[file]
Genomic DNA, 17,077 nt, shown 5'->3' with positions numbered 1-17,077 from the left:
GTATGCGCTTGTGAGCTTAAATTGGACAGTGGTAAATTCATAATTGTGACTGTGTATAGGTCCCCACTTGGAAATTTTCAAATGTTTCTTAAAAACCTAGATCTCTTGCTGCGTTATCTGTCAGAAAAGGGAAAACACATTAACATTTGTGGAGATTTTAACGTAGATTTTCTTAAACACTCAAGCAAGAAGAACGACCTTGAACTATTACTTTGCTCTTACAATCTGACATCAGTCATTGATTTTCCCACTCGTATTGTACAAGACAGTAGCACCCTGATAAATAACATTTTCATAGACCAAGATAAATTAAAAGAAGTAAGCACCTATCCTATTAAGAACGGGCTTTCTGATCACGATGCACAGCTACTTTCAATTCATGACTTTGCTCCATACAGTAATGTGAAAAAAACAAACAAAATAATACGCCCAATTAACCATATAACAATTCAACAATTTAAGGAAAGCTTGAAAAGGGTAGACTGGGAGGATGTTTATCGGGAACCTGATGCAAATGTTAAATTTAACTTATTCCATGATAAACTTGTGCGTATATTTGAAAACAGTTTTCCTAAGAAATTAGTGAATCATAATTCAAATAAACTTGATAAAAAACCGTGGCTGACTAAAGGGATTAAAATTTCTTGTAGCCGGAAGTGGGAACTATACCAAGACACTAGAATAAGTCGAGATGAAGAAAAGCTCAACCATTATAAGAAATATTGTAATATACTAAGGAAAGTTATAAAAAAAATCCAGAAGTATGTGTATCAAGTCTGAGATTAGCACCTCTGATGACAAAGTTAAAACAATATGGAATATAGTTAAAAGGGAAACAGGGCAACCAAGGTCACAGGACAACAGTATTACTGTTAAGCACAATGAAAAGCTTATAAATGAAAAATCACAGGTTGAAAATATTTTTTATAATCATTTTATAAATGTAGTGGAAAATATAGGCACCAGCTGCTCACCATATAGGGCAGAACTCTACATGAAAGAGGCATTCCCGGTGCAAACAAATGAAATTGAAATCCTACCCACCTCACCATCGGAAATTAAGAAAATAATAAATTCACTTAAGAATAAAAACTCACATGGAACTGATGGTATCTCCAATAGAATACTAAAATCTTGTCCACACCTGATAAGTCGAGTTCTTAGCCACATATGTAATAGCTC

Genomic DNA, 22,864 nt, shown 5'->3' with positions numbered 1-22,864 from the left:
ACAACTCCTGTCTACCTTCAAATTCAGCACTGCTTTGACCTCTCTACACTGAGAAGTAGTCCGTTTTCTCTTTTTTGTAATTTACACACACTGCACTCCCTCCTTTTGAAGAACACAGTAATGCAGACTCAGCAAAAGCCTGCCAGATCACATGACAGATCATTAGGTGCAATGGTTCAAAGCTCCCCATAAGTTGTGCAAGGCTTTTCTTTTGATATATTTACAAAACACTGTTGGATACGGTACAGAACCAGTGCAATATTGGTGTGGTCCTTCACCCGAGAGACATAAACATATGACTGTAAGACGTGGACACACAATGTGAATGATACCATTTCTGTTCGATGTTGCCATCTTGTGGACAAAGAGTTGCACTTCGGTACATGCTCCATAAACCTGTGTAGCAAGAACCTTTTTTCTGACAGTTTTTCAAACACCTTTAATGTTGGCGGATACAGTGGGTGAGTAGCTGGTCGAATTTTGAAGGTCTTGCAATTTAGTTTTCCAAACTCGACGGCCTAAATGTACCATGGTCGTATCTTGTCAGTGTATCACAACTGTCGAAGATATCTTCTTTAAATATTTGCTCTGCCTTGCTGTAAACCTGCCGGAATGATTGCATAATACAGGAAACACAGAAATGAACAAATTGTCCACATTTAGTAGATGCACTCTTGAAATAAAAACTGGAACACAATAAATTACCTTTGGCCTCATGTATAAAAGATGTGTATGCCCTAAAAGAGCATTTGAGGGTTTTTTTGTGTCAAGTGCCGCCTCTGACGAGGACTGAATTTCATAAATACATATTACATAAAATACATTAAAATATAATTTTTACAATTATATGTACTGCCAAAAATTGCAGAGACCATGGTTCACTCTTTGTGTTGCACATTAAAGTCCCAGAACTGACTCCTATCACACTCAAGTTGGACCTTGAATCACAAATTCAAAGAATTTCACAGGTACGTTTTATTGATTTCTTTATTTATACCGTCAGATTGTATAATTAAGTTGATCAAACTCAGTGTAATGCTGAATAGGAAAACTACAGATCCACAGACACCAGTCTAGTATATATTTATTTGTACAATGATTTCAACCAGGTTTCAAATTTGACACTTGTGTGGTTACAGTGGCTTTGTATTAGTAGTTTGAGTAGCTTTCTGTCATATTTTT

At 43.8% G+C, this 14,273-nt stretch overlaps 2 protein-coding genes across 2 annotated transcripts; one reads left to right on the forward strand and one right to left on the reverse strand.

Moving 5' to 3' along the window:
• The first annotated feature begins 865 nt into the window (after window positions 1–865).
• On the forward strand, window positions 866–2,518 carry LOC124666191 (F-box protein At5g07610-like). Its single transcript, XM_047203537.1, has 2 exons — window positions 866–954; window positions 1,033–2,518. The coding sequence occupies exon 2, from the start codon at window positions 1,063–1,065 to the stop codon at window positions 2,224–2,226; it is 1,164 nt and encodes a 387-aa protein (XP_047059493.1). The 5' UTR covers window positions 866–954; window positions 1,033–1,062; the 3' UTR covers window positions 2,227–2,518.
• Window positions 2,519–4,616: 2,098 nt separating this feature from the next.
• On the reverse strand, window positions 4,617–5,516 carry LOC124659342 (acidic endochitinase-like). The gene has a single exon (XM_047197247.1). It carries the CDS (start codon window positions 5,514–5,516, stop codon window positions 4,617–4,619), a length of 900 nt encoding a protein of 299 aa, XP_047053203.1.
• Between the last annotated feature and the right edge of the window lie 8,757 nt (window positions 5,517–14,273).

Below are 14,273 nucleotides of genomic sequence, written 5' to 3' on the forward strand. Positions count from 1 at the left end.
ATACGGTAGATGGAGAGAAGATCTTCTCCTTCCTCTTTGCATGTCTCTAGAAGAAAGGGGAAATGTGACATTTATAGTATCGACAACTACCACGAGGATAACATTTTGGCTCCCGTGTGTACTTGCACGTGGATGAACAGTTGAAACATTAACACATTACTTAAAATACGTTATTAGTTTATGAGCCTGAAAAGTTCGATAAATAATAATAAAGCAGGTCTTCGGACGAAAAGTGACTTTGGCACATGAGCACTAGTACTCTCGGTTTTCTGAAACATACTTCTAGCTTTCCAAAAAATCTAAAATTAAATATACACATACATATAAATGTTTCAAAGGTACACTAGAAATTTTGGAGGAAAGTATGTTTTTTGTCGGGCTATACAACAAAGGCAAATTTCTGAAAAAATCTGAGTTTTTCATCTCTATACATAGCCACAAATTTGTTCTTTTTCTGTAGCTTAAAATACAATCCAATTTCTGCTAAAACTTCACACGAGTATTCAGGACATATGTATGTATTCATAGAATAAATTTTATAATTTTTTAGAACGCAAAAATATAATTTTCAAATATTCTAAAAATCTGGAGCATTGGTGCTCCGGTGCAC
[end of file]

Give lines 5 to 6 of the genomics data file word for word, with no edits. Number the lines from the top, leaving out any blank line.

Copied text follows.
At 43.8% G+C, this 14,273-nt stretch overlaps 2 protein-coding genes across 2 annotated transcripts; one reads left to right on the forward strand and one right to left on the reverse strand.

Moving 5' to 3' along the window: